RMIT Europe has gathered a number of experts from academia and industry to a half-day workshop on November 28, 2016 – “The social impacts of digitally-enabled energy efficiency in buildings: shaping sustainable energy futures”. The participants discussed energy consumption trends in the residential buildings’ sector, the possibilities that digital technologies could bring in understanding these trends and also in achieving reductions in energy consumption. Social impacts arising as a result of energy efficiency, energy conservation and renewable energy measures in residential housing has been at the center of presentations and discussions.
The workshop was opened by Marta Fernandez, the Executive Director of RMIT Europe and chaired by Sergio Tirado-Herrero. Marta presented the work and results of the European Construction, built environment and energy efficient building Technology Platform (ECTP).
The first panel was started by Sarah Pink, the Director of the Digital Ethnography Research Centre and Distinguished Professor in the School of Media and Communication at RMIT University, Melbourne, Australia. With the help of digital ethnography methods Sarah advocates for insightful and informed policy interventions that can be willingly and creatively accommodated in every day routines of energy users instead of from prescriptive behavioral change models that have dominated public policy lately. Via digital ethnography methods Sarah looks for 3 points for intervention: (1) everyday improvisation in dealing with technologies; (2) making the home feel ‘right’ and constructing energy demand profiles and (3) movement through the home in creating everyday routines. To learn more about Sarah’s work please visit Energy and Digital Living website. It hosts a number of video diaries on domestic energy consumption. Sarah also works on documenting domestic water use. See the trailer of the Laundry Lives here.
Valeria Ferrando, the Head of the EU Research at the Integrated Environmental Solutions Ltd (IES), Glasgow, UK presented their digital solutions cloud for smart cities, smart communities and smart buildings and talked about how big data paired with citizen science could help to plan refurbishing and decarbonizing of entire communities and cities. IES has developed a tool called the Intelligent Communities Lifecycle, that can facilitate the public policy cycle for smart cities of vision, planning, implementation, monitoring and feedback. Glasgow Energy App project has helped to evaluate the status quo and develop a vision – it mapped the building performance in the whole of Glasgow, allowed checking the performance of a building in comparison with the other in the neighborhood and energy efficiency benchmarks; and suggested measures to improve energy performance. The use of this technology in project INDICATE has helped to develop a decision support tool for urban planners for a dynamic assessment of energy demand, supply and optimization when integrating various low-carbon solutions in the communities. Project Umbrella aimed to create a simple tool to allow users to assess their options with regard to energy efficiency retrofit measures in their buildings allowing to compare costs and other performance outcomes.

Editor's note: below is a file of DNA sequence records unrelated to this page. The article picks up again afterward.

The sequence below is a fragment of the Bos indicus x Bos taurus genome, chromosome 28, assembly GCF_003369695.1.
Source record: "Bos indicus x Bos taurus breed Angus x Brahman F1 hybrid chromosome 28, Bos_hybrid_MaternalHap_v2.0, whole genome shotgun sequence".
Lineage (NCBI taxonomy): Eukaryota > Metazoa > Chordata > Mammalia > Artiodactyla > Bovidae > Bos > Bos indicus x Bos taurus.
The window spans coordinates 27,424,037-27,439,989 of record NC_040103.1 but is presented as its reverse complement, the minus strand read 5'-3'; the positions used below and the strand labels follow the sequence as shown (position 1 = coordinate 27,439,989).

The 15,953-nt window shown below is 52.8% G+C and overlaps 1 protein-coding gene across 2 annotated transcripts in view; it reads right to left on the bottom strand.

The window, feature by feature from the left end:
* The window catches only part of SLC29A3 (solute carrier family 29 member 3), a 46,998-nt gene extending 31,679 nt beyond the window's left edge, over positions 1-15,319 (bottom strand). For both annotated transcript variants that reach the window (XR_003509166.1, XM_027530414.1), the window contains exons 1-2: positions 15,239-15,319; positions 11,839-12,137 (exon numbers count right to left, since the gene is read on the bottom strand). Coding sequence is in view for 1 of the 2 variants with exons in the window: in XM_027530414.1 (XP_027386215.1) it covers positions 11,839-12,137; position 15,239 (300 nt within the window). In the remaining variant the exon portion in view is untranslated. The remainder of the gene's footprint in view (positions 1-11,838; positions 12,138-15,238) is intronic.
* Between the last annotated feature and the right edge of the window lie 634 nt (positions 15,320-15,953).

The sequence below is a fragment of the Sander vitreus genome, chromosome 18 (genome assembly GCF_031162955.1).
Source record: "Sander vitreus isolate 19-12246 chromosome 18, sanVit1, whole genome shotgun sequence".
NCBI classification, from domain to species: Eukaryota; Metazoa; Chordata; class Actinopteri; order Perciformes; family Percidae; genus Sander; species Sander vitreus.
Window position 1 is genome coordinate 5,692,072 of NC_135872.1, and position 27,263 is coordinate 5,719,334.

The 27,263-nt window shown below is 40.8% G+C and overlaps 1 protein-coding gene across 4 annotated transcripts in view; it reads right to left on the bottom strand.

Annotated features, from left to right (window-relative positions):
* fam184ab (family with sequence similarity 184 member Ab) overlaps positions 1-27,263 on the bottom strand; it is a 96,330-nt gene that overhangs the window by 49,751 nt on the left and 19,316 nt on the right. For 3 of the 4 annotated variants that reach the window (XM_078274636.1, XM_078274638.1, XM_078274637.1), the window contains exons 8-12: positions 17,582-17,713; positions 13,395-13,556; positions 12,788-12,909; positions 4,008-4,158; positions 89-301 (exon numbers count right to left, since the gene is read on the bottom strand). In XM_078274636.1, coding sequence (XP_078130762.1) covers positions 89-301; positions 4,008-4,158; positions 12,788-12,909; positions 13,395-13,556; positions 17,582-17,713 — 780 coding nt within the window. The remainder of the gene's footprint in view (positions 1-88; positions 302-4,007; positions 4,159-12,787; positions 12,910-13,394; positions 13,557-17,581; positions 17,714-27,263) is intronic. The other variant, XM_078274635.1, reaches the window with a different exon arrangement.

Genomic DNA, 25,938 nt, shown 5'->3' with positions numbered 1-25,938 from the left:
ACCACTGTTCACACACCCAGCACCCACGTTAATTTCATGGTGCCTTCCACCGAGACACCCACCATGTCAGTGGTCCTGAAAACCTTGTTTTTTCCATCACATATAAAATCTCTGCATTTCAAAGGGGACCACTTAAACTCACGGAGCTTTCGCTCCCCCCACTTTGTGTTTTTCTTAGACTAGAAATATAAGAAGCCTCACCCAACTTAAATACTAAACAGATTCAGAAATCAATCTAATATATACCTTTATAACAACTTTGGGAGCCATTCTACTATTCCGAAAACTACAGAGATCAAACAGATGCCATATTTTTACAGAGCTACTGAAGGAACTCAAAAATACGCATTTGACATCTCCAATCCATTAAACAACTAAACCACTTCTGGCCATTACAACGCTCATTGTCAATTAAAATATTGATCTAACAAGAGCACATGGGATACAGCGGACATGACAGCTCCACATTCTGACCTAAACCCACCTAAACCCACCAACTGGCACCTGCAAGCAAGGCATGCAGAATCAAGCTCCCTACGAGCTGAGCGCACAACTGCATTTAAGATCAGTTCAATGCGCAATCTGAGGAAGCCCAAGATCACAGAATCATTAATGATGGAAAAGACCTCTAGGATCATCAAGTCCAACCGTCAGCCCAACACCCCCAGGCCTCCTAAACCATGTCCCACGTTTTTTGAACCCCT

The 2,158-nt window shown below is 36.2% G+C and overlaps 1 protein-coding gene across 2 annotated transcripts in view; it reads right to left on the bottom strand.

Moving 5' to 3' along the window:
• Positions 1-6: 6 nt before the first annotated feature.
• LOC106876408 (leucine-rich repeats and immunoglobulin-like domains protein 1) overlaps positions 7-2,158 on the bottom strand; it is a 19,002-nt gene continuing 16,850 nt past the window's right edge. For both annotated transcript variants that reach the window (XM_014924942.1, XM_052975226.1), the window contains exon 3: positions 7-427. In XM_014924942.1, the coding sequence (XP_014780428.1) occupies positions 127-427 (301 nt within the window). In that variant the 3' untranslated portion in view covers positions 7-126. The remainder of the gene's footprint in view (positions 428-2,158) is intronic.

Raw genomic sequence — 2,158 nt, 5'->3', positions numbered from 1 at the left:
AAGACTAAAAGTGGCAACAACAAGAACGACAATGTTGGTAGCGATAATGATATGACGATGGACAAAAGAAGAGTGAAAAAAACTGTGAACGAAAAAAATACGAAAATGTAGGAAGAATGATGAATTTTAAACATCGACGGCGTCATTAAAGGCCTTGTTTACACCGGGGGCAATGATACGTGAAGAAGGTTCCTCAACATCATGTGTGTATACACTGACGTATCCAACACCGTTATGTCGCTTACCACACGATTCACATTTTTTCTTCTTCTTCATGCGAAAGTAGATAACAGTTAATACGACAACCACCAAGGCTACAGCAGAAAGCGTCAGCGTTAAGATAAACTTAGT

Adrian Joyce, the Secretary General of the European Alliance of Companies for Energy Efficiency in Buildings (EuroACE) talked about challenges ahead of the European building sector in rendering substantial energy consumption reductions in line with climate change commitments and the EU directives. There are 210 million buildings in the EU-28 and their occupied space is equivalent to the area of Belgium. The replacement rate of buildings is slow and 90% of buildings used today will still be used in 2050. Therefore, only an ambitious building sector renovation policy could deliver energy consumption reductions – see Renovate Europe Campaign. Adrian emphasized the need to set a long-term vision for the building sector in the EU, to spread the news of the good practice cases (such as Energiesprong in the Netherlands), the need to target different segments differently (private vs public, owned or rented, socially vulnerable, commercial sector and etc), to speed up the learning curve and bring down the costs of renovation. He also talked about associated co-benefits of building renovation recognizing that domestic energy consumers are not concerned about energy efficiency per se, but rather about energy bills, comfort, health. He recognized that communication about energy efficiency policy goals to the wider public has to avoid the term “energy efficiency” to be effective. He reflected on changing communication landscapes – how do we communicate the message of energy efficiency in the post-truth era when communicating facts does not get the message across anymore?
Isabel Lacave Azpeitia, a researcher and Project Manager at the Acciona Infraestructuras Technology Center spoke about energy efficiency and renewable energy projects that Acciona is managing in Spain, Peru, Mexico and Turkey. Isabel focused on discussing social engagement strategies with the direct beneficiaries of these projects and a wider community of stakeholders. She also presented accounts of social and other co-benefits as a result of implementation of such projects.
CURE’s Nora Mzavanadze delivered the last presentation on social welfare gains associated with energy efficiency improvement actions in the building sector based on progress of the COMBI project in assessing literature review, assessment methodologies and the first quantification attempts. Nora focused her talk on discussing the evidence of health outcomes in relation to the quality of housing and reviewed the extent of exposure to different health risks in housing in the EU-28.